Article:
Thursday, May 31, 2012

Pure Potentiality

How long does it take you from the moment you open your eyes until you start thinking about the lists? You know, the list of things you have to do. The list of things you need to do. The list of things you want to do. It usually goes in that order. Everything is on a list, and no matter how you try, it seems, you can never get to everything on the list you want to do supremely: The wants list. That is why people have bucket lists. They do not want to give up on the things they really want to do before the next big adventure begins on the other side. I wonder if there are lists there too?

I am trying not to be held captive to the lists. It isn't something that I succeed at all the time. Often I catch myself succumbing to the well-entrenched habit. Things are much easier learned, than un-learned. I keep trying to un-learn it, though, because I think it is key to living the dream. If I can learn to live off the list, to take things as they come, to not judge the circumstances that I find constricting,  but find the gift in them instead, then I will be happier, healthier, and free. And I feel it is in that state that I feel the greatest joys of creativity can be reached.

As an author, there are many things I place on lists. Writing should be on the top, but sometimes the list pushes it down below other things. Marketing. Editing. Social Networking. Blogging. All things I love to do. And if I focus on the list, I find myself criticizing myself for not succeeding in all of these each day. 'You've neglected your blog, Mr. Eric", my mind chirps in. "Other authors get all of that marketing in, why can't you, Mr. Eric?" "When's the last time you really focused on that WIP for more than thirty minutes at a time, Mr. Eric?" The list can drag you down.

It is when I take my eyes off of the lists, and take all of the joys I have in what I feel called to do as they come, that I feel creatively free. Each moment has pure potentiality. Every second can be a brand new creative birthing. Each interruption to my writing process can be an inspirational adventure, one that can lead to deeper musings and around corners I may have overlooked if I stuck strictly to the list. The list may always be there. But I don't have to follow its whip lashings at my back. Taking a step back to see the pure potentiality in each moment I am given allows me to appreciate all the more the joy it is to create.

I would love your thoughts on this, my quaylings! How do you get away from your lists? Do you find a quiet place to reflect? Do you find solace in nature? Do you try to be nonjudgmental when your writing process is interrupted by the joys of life? They are joys you know.  Each moment can be joyous and full of pure potentiality, if you so choose to see it that way.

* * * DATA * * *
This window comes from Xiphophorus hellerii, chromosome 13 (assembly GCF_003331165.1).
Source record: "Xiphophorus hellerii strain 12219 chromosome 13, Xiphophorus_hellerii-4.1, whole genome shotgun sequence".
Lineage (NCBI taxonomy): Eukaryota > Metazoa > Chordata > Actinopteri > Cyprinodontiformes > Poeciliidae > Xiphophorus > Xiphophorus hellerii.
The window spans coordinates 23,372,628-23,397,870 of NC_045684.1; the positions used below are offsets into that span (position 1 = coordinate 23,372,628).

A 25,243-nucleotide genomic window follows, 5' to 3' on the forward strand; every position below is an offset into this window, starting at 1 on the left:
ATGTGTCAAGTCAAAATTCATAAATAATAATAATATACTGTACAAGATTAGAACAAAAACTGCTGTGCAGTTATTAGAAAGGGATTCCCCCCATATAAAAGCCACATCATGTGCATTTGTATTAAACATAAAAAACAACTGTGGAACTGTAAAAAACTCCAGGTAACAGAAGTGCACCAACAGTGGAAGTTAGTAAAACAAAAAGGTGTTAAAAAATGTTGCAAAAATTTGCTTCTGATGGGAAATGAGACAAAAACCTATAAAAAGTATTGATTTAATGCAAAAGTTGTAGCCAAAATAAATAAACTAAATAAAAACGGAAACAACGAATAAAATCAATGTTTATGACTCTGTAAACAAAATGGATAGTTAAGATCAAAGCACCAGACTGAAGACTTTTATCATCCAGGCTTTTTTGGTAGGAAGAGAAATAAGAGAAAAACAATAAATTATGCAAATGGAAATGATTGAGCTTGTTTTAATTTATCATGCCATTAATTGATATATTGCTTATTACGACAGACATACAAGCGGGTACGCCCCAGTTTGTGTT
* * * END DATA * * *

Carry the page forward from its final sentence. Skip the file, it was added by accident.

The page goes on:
1. I have been know to make a list of the lists I need to make! Going list-less for me can a variety of outcomes, each based on my holistic circumstances at that time. If there are heaving deadlines hanging overhead, going list-less would only produce fear. If I am too overwhelmed, going completely list-less would bring about a sense of uneasiness, much like being in public without clothes (I would at least need a large towel to cover myself!). If I am ready for a break, going list-less would make me....listless! I guess I need a list to remind of the times I need to sit back and enjoy what HE has placed in my path. Wow, Eric, this makes it sound like I need to subscribe to the Quay Way every now and then!

  2. Thank you so, Mrs. Robin! You are welcome anytime! : )

  3. What an excellent (and for me, very timely!) post, Eric!! I believe that our "lists" can both imprison and free us up.

    My list imprisons, when (like yourself) I use it as a tool to judge myself. And once that starts, I generally come out on the short-end.

    My to-do list, can free me up and give me a sense of accomplishment. Free me up, because it is ultimately me who decides when and if I'm going to do something. And if I do decide to get that thing on the list done, it always feels good to cross it off the list once I've completed it.

    I also think that sometimes I write things down so that I can forget them! I have a tendency to lose my to-do lists in the sea of many other of my notes and ideas.

    Oh um, taking walks out in nature helps me focus. Probably should write that on one of my lists. ;)